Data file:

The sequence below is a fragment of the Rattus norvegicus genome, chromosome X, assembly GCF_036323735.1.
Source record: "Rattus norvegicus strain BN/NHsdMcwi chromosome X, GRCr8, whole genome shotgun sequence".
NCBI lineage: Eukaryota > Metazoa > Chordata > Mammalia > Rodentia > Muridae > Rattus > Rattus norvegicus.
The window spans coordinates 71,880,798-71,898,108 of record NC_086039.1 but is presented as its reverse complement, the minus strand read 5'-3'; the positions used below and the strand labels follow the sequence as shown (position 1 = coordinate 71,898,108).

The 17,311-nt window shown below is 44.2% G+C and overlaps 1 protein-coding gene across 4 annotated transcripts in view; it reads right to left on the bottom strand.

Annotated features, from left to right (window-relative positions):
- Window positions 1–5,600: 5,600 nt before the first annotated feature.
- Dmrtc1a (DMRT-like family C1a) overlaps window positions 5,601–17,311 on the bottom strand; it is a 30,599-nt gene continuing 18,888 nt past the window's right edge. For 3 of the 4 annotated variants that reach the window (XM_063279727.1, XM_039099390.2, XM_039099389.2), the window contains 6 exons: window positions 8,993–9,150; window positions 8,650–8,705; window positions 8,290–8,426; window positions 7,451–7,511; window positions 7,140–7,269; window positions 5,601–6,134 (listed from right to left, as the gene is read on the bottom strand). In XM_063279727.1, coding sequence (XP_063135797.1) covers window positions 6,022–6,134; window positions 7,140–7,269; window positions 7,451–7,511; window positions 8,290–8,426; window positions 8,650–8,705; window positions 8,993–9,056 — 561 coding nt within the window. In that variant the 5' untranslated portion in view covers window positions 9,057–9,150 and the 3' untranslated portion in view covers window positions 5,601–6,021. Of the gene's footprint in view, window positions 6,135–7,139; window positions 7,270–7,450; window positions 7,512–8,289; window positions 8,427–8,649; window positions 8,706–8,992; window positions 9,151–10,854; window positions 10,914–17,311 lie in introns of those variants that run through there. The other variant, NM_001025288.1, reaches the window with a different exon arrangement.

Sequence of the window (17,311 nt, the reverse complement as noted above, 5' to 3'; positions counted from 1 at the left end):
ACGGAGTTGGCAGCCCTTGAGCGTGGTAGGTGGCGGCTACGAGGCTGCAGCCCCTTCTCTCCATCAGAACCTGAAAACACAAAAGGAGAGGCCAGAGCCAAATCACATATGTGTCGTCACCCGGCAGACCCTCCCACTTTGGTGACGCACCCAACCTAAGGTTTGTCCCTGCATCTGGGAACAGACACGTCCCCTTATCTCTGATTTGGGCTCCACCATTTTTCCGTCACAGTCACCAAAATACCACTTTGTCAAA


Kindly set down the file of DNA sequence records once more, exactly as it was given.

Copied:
The sequence below is a fragment of the Rattus norvegicus genome, chromosome X, assembly GCF_036323735.1.
Source record: "Rattus norvegicus strain BN/NHsdMcwi chromosome X, GRCr8, whole genome shotgun sequence".
NCBI lineage: Eukaryota > Metazoa > Chordata > Mammalia > Rodentia > Muridae > Rattus > Rattus norvegicus.
The window spans coordinates 71,880,798-71,898,108 of record NC_086039.1 but is presented as its reverse complement, the minus strand read 5'-3'; the positions used below and the strand labels follow the sequence as shown (position 1 = coordinate 71,898,108).

The 17,311-nt window shown below is 44.2% G+C and overlaps 1 protein-coding gene across 4 annotated transcripts in view; it reads right to left on the bottom strand.

Annotated features, from left to right (window-relative positions):
- Window positions 1–5,600: 5,600 nt before the first annotated feature.
- Dmrtc1a (DMRT-like family C1a) overlaps window positions 5,601–17,311 on the bottom strand; it is a 30,599-nt gene continuing 18,888 nt past the window's right edge. For 3 of the 4 annotated variants that reach the window (XM_063279727.1, XM_039099390.2, XM_039099389.2), the window contains 6 exons: window positions 8,993–9,150; window positions 8,650–8,705; window positions 8,290–8,426; window positions 7,451–7,511; window positions 7,140–7,269; window positions 5,601–6,134 (listed from right to left, as the gene is read on the bottom strand). In XM_063279727.1, coding sequence (XP_063135797.1) covers window positions 6,022–6,134; window positions 7,140–7,269; window positions 7,451–7,511; window positions 8,290–8,426; window positions 8,650–8,705; window positions 8,993–9,056 — 561 coding nt within the window. In that variant the 5' untranslated portion in view covers window positions 9,057–9,150 and the 3' untranslated portion in view covers window positions 5,601–6,021. Of the gene's footprint in view, window positions 6,135–7,139; window positions 7,270–7,450; window positions 7,512–8,289; window positions 8,427–8,649; window positions 8,706–8,992; window positions 9,151–10,854; window positions 10,914–17,311 lie in introns of those variants that run through there. The other variant, NM_001025288.1, reaches the window with a different exon arrangement.

Sequence of the window (17,311 nt, the reverse complement as noted above, 5' to 3'; positions counted from 1 at the left end):
ACGGAGTTGGCAGCCCTTGAGCGTGGTAGGTGGCGGCTACGAGGCTGCAGCCCCTTCTCTCCATCAGAACCTGAAAACACAAAAGGAGAGGCCAGAGCCAAATCACATATGTGTCGTCACCCGGCAGACCCTCCCACTTTGGTGACGCACCCAACCTAAGGTTTGTCCCTGCATCTGGGAACAGACACGTCCCCTTATCTCTGATTTGGGCTCCACCATTTTTCCGTCACAGTCACCAAAATACCACTTTGTCAAA